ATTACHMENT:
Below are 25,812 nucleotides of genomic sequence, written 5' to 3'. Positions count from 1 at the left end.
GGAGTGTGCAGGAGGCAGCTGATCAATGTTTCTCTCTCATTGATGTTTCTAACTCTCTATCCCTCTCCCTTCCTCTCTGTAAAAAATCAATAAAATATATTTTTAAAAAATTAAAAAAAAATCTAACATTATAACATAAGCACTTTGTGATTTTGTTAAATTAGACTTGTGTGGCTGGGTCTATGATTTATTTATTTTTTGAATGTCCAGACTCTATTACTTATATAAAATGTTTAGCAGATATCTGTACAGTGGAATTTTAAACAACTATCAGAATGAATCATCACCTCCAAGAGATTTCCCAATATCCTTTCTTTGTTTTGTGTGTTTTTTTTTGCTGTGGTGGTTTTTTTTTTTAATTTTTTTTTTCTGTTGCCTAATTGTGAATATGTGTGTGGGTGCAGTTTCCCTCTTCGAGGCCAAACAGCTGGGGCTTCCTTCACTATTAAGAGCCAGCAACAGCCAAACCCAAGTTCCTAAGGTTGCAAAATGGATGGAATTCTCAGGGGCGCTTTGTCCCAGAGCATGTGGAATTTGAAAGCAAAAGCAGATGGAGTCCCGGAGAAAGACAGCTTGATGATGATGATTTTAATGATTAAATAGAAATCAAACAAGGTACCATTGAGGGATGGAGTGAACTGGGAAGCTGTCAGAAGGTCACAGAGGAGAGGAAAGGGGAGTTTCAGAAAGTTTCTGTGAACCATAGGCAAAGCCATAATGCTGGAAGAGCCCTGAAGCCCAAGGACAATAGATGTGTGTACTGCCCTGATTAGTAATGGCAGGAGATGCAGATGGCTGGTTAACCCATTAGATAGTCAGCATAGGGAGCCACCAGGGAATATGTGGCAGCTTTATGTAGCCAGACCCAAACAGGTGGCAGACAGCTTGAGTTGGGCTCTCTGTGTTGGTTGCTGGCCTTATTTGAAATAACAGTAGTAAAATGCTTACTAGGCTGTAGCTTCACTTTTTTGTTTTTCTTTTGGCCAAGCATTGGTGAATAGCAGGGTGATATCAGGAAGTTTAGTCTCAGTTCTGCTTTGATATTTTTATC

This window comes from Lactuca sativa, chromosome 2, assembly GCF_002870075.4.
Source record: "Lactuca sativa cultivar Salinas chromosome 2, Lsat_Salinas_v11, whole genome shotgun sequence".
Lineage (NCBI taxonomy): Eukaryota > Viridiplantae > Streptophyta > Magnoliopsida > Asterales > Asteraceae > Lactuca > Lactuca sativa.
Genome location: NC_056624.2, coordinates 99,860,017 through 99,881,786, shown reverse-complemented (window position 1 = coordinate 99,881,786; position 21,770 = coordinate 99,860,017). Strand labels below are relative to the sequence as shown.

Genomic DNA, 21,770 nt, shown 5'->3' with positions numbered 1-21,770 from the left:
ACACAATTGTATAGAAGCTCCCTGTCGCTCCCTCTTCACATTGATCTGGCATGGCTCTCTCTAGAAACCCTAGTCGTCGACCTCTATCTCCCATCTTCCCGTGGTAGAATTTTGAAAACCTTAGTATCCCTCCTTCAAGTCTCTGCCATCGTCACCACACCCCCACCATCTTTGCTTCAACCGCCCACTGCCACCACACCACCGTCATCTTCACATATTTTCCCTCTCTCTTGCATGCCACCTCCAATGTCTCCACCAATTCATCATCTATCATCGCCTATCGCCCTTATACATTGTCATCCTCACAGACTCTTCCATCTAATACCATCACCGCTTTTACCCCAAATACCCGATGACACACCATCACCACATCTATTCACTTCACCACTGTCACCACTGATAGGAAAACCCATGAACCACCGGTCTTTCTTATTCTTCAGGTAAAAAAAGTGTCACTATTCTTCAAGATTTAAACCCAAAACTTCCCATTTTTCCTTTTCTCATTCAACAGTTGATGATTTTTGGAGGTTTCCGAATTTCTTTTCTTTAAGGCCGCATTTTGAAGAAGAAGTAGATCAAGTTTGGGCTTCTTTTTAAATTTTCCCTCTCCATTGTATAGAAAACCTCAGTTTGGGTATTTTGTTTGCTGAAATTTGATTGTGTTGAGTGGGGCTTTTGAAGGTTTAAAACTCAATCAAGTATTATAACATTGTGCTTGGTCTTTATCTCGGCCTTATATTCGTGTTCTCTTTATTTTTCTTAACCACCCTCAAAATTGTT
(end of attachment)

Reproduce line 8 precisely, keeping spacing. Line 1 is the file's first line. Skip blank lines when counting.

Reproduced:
ACACAATTGTATAGAAGCTCCCTGTCGCTCCCTCTTCACATTGATCTGGCATGGCTCTCTCTAGAAACCCTAGTCGTCGACCTCTATCTCCCATCTTCCCGTGGTAGAATTTTGAAAACCTTAGTATCCCTCCTTCAAGTCTCTGCCATCGTCACCACACCCCCACCATCTTTGCTTCAACCGCCCACTGCCACCACACCACCGTCATCTTCACATATTTTCCCTCTCTCTTGCATGCCACCTCCAATGTCTCCACCAATTCATCATCTATCATCGCCTATCGCCCTTATACATTGTCATCCTCACAGACTCTTCCATCTAATACCATCACCGCTTTTACCCCAAATACCCGATGACACACCATCACCACATCTATTCACTTCACCACTGTCACCACTGATAGGAAAACCCATGAACCACCGGTCTTTCTTATTCTTCAGGTAAAAAAAGTGTCACTATTCTTCAAGATTTAAACCCAAAACTTCCCATTTTTCCTTTTCTCATTCAACAGTTGATGATTTTTGGAGGTTTCCGAATTTCTTTTCTTTAAGGCCGCATTTTGAAGAAGAAGTAGATCAAGTTTGGGCTTCTTTTTAAATTTTCCCTCTCCATTGTATAGAAAACCTCAGTTTGGGTATTTTGTTTGCTGAAATTTGATTGTGTTGAGTGGGGCTTTTGAAGGTTTAAAACTCAATCAAGTATTATAACATTGTGCTTGGTCTTTATCTCGGCCTTATATTCGTGTTCTCTTTATTTTTCTTAACCACCCTCAAAATTGTT